After visiting the UNESCO-listed Suomenlinna fortress in summer, I returned in January. Did anything change? Have a look at our photo essay to discover Suomenlinna in winter and summer!
There’s nothing more spectacular than looking at a city from above. When we visited Finland in summer, we were lucky to be landing on a bright afternoon, and appreciate the marriage between sea and land that made the Finnish capital the stunning place it is.
Then, I returned in winter. A cloud-stacked sky and a few hours of sunlight made my landing an unremarkable one. But a couple of days later, I was able to enjoy an amazing experience – a sunrise helicopter ride over Helsinki.
Dusted by snow, surrounded by half-frozen sea and lit by the rising sun, Helsinki from above was nothing short of spectacular. The helicopter circled the city, showing me and the other enthusiastic passengers how well nature and urban spaces are combined in the city. Trees, garden and parks are everywhere, even right in the city centre.
Then, the helicopter started flying over the frozen harbour, and onwards to the open sea. There were islands and islets, some no bigger than a few dozen meters across, with summer cabins hidden beneath the snowy trees.
Onwards, I spotted Suomenlinna. This sea-fortress was a truly amazing sight. Built on six islands to protect Helsinki and the coast, it stretched over the entrance to Helsinki’s natural harbour like a sleeping giant, ready to rise and defend the city from invaders coming from the sea.
So, what is Suomenlinna all about? I’m not going to bore you with details on the military strategy behind its construction by the Swedish rulers of Finland in the mid-18th century, or with its history. This time, we want to tell you about our Suomenlinna experience in two seasons, about the two faces of this island that is a lot more than a sea fortress – it’s a haven of peace, nature and history a short ferry ride from the city, a place to relax, unwind, and enjoy the famous Finnish silence.
Suomenlinna in Summer
During our stay in Helsinki in summer, not only did we visit Suomelinna, we actually stayed there. Hostel Suomenlinna is a great budget option and an atmospheric accommodation choice, housed in a former Russian elementary school. Even though our stay on the island was only two days long, we had the chance to experience the island beyond the usual ‘tourist trail’ of museums and fortifications.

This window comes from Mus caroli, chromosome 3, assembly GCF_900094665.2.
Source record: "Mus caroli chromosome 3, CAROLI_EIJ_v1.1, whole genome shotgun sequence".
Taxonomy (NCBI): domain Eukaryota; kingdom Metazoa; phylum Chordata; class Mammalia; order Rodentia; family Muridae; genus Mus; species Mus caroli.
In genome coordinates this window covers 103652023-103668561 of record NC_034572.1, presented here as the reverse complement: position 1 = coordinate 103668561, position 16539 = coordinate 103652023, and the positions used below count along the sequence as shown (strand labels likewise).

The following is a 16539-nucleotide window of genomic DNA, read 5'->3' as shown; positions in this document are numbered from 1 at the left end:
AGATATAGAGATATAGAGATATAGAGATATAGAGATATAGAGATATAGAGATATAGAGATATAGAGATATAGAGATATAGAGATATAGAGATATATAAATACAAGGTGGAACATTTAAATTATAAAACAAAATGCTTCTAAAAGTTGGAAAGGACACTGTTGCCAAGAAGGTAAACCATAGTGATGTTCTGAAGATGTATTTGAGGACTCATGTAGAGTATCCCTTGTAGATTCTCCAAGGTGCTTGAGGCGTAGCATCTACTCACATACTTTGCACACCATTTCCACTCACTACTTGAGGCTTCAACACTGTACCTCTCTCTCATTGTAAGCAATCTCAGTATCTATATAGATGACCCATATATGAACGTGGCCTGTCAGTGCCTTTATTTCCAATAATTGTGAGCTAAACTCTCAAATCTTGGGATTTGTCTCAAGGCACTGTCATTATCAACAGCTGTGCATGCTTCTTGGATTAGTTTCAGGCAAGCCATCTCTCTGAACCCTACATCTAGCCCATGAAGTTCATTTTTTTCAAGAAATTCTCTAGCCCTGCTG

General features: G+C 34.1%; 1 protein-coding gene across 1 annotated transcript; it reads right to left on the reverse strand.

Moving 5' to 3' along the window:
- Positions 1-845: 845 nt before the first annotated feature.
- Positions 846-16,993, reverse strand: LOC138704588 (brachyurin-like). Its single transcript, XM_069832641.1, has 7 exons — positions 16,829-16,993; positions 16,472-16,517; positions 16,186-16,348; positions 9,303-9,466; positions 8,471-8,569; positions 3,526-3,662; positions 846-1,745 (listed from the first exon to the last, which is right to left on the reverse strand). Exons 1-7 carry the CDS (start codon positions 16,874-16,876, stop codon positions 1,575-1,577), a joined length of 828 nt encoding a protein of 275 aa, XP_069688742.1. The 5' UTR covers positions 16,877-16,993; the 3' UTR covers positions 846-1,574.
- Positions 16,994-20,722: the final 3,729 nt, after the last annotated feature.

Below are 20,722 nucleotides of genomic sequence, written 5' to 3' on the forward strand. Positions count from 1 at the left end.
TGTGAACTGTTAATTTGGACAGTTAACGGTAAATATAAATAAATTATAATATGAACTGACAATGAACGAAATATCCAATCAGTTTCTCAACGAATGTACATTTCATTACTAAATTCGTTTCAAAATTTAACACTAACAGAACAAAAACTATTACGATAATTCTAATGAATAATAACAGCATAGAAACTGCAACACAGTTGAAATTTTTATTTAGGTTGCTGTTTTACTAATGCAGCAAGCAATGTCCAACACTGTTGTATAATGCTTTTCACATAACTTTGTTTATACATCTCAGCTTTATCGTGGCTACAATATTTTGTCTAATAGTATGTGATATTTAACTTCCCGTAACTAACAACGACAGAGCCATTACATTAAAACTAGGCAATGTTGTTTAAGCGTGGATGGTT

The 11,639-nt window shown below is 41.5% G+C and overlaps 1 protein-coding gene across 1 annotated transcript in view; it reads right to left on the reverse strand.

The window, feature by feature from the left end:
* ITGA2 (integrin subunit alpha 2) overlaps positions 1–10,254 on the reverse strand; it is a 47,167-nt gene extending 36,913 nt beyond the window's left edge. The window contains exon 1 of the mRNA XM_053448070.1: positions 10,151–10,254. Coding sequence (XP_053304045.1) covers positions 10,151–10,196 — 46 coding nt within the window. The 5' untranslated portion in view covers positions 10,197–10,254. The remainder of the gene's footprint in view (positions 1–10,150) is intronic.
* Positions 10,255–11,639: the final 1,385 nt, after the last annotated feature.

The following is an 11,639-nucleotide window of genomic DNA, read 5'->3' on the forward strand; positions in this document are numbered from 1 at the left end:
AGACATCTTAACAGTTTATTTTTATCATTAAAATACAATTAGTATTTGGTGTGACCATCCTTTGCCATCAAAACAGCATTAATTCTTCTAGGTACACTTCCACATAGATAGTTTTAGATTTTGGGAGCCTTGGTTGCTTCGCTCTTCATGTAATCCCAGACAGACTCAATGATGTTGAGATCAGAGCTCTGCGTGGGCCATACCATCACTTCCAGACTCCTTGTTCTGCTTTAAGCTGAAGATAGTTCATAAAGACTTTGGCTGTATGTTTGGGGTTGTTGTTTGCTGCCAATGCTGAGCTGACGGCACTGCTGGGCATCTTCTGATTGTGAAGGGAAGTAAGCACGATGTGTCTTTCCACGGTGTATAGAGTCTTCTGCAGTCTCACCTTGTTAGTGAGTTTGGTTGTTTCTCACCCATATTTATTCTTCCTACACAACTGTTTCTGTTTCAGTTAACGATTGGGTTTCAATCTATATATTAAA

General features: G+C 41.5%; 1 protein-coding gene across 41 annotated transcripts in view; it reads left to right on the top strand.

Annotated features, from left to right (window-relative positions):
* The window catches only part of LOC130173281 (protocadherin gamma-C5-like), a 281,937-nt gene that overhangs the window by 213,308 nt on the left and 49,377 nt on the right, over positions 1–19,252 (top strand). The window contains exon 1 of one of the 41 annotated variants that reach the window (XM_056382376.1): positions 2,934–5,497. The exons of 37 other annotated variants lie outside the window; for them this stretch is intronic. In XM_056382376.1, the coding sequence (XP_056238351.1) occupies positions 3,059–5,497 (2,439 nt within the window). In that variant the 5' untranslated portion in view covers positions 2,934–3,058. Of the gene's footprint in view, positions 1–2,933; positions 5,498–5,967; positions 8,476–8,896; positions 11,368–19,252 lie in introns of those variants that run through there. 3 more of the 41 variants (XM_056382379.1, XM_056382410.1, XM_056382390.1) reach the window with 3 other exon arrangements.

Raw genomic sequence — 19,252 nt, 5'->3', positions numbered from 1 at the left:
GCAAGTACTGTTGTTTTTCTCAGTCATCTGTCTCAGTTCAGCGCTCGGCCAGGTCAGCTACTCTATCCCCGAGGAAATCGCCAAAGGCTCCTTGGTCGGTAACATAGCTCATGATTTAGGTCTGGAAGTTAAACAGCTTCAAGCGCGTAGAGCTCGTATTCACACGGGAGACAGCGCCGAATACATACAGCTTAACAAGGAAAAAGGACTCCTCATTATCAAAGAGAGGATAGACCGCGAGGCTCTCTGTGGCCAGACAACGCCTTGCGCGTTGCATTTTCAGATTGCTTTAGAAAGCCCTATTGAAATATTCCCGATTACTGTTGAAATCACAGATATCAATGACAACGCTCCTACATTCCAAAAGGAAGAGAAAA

We spent long summer twilights walking around the island, climbing over hills to get stunning views of the Helsinki skyline. Meanwhile, Suomenlinna locals returned home on the ferry, after a day’s work in the city. Yes, because Suomenlinna is a lot more than an open-air museum. It’s home to 800 people, and what a home. There are excellent gourmet restaurants and cute cafés in painted wooden houses, serving home made cakes and sandwiches.
And nature. So much nature. Children growing up in Suomenlinna run freely among trees and across meadows, swim at the island’s tiny beaches and play pirates in a place where naval battles actually happened.
Once the museums closed, and the tourists returned to ‘mainland Helsinki’ with the 24 hour ferry, we had the trails to ourselves. We just let our steps guide us. One turn took us to a small bay with a submarine anchored off the shore, a path led us to a Hobbit-looking military bunker (that’s what we guessed it was) under a hill, with great views all around and the beautiful Nordic sky above us.
Suomenlinna in Winter
I loved Helsinki is winter. I adored it. It was magical – the blue twilights, late sunrises and that light, clear and bright and precious, only for a few hours a day.
Helsinki is actually two cities in one, I thought. In summer you get to enjoy the wonderful urban nature, outdoors life and the long summer nights. But it is in winter, that the snow-dusted streets and the frozen harbour look their picture-perfect best. It’s the time for steaming saunas and chilly dips in the sea, the time to eat blinis (a Finnish winter tradition) and gaze at the night sky, hoping to catch a glimpse of the Northern Lights (as it happened last St Patrick’s day).
And Suomenlinna? In winter, it looks frozen in time. As if it was hibernating, catching up with sleep in preparation for the never ending summer sun. Nary a soul was out. No one walking the frozen paths, no one running across the snow-covered meadows. Maybe because it was a weekday, and the weather was far from ideal – but when I visited in winter, Suomenlinna was a ghost town.
So, am I saying you should not visit? Far from it. If anything, it’s an even better time to visit. Suomenlinna in summer lets you take a break from traffic and stress, breathe in some fresh air and spend some time outdoors. Suomenlinna in winter allows you to take a break from yourself.
The peace and stillness of the deep winter have a meditative charm. You count your steps, concentrate on your breaths, and forget who you are. All around you nothing moves, nothing stirs. You are at one with nature.
And when you’re ready, just head for the ferry, and jump back into the city.
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